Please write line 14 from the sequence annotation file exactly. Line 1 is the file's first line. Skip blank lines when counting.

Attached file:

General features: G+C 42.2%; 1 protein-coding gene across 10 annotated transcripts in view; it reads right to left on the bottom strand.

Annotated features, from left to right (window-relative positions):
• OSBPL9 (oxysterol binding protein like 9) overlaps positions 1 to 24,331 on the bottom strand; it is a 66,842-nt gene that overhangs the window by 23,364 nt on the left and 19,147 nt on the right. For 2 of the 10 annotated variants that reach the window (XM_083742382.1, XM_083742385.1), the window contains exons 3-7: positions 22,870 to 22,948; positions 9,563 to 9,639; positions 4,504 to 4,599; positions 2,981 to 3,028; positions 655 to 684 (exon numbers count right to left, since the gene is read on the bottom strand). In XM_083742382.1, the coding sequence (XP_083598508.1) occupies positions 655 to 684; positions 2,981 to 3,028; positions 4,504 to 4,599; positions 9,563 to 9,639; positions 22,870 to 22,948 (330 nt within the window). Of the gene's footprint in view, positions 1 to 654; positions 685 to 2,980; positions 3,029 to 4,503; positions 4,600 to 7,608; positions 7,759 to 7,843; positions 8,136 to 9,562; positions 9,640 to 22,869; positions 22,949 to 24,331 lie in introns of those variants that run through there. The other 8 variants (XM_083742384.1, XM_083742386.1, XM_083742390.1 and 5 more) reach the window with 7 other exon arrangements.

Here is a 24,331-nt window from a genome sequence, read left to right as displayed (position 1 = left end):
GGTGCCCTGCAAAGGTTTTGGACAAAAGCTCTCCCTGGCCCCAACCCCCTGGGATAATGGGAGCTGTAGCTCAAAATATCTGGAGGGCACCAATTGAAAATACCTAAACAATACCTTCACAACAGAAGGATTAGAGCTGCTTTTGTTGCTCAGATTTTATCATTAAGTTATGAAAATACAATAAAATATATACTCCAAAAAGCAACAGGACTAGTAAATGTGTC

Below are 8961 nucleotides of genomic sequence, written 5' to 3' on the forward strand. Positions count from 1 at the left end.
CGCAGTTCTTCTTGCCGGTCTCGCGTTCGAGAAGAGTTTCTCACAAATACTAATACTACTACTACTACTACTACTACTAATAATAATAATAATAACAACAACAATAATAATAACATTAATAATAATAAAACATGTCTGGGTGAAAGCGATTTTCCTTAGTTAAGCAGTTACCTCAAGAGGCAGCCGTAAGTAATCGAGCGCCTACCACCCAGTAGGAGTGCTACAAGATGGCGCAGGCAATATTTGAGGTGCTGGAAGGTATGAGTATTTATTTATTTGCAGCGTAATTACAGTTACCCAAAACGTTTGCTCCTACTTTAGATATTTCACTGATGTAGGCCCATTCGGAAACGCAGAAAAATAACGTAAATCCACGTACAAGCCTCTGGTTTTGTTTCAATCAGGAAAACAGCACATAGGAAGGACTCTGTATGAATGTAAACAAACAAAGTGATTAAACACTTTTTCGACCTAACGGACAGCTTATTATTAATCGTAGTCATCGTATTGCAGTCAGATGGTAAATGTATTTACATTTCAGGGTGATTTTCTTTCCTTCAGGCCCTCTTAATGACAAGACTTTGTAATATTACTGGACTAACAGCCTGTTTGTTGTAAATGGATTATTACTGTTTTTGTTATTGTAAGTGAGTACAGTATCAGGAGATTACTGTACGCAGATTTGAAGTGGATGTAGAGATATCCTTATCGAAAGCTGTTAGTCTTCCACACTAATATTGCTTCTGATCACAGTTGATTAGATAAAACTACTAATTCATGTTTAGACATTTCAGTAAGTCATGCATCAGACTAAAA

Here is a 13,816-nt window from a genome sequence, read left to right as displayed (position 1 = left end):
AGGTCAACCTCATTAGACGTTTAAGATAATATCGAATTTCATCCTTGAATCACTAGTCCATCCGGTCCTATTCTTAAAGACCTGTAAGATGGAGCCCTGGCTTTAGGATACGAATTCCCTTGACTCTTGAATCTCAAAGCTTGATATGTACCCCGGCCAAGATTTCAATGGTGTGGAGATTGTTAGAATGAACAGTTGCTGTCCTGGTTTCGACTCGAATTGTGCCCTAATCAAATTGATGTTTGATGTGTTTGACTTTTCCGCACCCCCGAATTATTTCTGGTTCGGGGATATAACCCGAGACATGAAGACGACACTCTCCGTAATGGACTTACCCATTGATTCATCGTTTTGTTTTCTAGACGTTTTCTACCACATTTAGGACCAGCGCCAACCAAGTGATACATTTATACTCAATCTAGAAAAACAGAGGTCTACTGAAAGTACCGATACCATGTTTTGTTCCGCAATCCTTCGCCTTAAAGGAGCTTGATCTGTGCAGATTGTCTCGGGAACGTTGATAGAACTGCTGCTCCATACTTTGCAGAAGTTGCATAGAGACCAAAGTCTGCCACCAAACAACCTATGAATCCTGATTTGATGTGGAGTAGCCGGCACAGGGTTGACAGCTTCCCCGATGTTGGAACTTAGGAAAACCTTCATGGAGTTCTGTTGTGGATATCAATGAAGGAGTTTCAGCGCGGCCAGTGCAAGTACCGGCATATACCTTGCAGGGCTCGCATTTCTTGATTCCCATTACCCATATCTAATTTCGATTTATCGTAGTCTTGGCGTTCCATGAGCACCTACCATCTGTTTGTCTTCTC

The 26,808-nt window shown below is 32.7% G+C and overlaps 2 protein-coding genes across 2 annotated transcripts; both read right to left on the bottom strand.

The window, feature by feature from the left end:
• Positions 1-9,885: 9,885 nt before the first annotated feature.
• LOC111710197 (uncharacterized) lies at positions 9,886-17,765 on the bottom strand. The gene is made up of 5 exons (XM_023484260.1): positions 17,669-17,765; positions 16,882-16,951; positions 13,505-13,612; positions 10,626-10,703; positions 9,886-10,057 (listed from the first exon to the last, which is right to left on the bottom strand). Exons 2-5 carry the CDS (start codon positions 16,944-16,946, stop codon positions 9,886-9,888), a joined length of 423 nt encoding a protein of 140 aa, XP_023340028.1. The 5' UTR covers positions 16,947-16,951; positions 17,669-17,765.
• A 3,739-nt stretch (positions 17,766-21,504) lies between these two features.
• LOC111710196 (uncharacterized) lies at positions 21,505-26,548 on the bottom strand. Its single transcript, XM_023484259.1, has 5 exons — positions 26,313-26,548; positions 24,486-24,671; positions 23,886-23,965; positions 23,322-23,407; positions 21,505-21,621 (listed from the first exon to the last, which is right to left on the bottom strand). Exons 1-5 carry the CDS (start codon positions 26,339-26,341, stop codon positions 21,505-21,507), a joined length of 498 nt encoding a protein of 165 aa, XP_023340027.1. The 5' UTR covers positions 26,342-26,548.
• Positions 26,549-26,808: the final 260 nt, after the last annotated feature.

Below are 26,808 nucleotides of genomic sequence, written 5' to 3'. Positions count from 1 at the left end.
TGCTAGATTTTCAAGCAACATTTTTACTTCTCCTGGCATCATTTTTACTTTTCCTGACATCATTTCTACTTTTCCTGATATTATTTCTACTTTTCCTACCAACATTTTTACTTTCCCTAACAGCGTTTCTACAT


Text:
• A 3,739-nt stretch (positions 17,766-21,504) lies between these two features.